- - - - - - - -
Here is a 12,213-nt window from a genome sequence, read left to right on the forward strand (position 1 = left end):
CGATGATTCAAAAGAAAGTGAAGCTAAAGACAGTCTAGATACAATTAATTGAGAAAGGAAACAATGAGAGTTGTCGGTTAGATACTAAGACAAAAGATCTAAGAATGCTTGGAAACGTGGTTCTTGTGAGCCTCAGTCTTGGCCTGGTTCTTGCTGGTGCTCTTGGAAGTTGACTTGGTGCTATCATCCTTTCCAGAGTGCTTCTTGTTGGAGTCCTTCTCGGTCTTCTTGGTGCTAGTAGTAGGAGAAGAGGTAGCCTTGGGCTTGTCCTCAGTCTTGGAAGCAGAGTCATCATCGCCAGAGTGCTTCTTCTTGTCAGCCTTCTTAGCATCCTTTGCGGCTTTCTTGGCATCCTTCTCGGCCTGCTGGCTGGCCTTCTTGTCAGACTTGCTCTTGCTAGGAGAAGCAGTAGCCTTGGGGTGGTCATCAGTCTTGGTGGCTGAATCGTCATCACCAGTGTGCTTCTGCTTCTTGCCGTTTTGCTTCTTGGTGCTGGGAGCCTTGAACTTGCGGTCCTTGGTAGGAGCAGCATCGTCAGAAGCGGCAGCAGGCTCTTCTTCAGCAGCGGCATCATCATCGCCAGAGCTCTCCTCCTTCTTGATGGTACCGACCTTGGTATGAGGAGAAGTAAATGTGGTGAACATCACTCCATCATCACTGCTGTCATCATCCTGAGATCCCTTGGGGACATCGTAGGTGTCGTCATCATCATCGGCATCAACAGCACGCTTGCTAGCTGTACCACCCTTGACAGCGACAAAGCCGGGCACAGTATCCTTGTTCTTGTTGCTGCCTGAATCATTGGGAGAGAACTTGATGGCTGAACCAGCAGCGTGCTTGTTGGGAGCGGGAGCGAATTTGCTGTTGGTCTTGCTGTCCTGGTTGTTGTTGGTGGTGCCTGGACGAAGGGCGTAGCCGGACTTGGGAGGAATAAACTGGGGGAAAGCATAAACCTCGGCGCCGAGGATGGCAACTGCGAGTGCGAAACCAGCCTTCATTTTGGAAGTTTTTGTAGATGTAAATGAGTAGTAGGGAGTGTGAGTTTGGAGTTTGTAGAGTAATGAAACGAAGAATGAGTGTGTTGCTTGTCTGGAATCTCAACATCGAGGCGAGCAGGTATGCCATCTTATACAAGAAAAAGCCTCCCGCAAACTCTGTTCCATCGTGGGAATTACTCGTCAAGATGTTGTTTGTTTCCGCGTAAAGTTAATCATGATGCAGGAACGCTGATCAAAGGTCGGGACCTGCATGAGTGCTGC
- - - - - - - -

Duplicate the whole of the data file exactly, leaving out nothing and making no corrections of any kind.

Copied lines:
Here is a 12,213-nt window from a genome sequence, read left to right on the forward strand (position 1 = left end):
CGATGATTCAAAAGAAAGTGAAGCTAAAGACAGTCTAGATACAATTAATTGAGAAAGGAAACAATGAGAGTTGTCGGTTAGATACTAAGACAAAAGATCTAAGAATGCTTGGAAACGTGGTTCTTGTGAGCCTCAGTCTTGGCCTGGTTCTTGCTGGTGCTCTTGGAAGTTGACTTGGTGCTATCATCCTTTCCAGAGTGCTTCTTGTTGGAGTCCTTCTCGGTCTTCTTGGTGCTAGTAGTAGGAGAAGAGGTAGCCTTGGGCTTGTCCTCAGTCTTGGAAGCAGAGTCATCATCGCCAGAGTGCTTCTTCTTGTCAGCCTTCTTAGCATCCTTTGCGGCTTTCTTGGCATCCTTCTCGGCCTGCTGGCTGGCCTTCTTGTCAGACTTGCTCTTGCTAGGAGAAGCAGTAGCCTTGGGGTGGTCATCAGTCTTGGTGGCTGAATCGTCATCACCAGTGTGCTTCTGCTTCTTGCCGTTTTGCTTCTTGGTGCTGGGAGCCTTGAACTTGCGGTCCTTGGTAGGAGCAGCATCGTCAGAAGCGGCAGCAGGCTCTTCTTCAGCAGCGGCATCATCATCGCCAGAGCTCTCCTCCTTCTTGATGGTACCGACCTTGGTATGAGGAGAAGTAAATGTGGTGAACATCACTCCATCATCACTGCTGTCATCATCCTGAGATCCCTTGGGGACATCGTAGGTGTCGTCATCATCATCGGCATCAACAGCACGCTTGCTAGCTGTACCACCCTTGACAGCGACAAAGCCGGGCACAGTATCCTTGTTCTTGTTGCTGCCTGAATCATTGGGAGAGAACTTGATGGCTGAACCAGCAGCGTGCTTGTTGGGAGCGGGAGCGAATTTGCTGTTGGTCTTGCTGTCCTGGTTGTTGTTGGTGGTGCCTGGACGAAGGGCGTAGCCGGACTTGGGAGGAATAAACTGGGGGAAAGCATAAACCTCGGCGCCGAGGATGGCAACTGCGAGTGCGAAACCAGCCTTCATTTTGGAAGTTTTTGTAGATGTAAATGAGTAGTAGGGAGTGTGAGTTTGGAGTTTGTAGAGTAATGAAACGAAGAATGAGTGTGTTGCTTGTCTGGAATCTCAACATCGAGGCGAGCAGGTATGCCATCTTATACAAGAAAAAGCCTCCCGCAAACTCTGTTCCATCGTGGGAATTACTCGTCAAGATGTTGTTTGTTTCCGCGTAAAGTTAATCATGATGCAGGAACGCTGATCAAAGGTCGGGACCTGCATGAGTGCTGC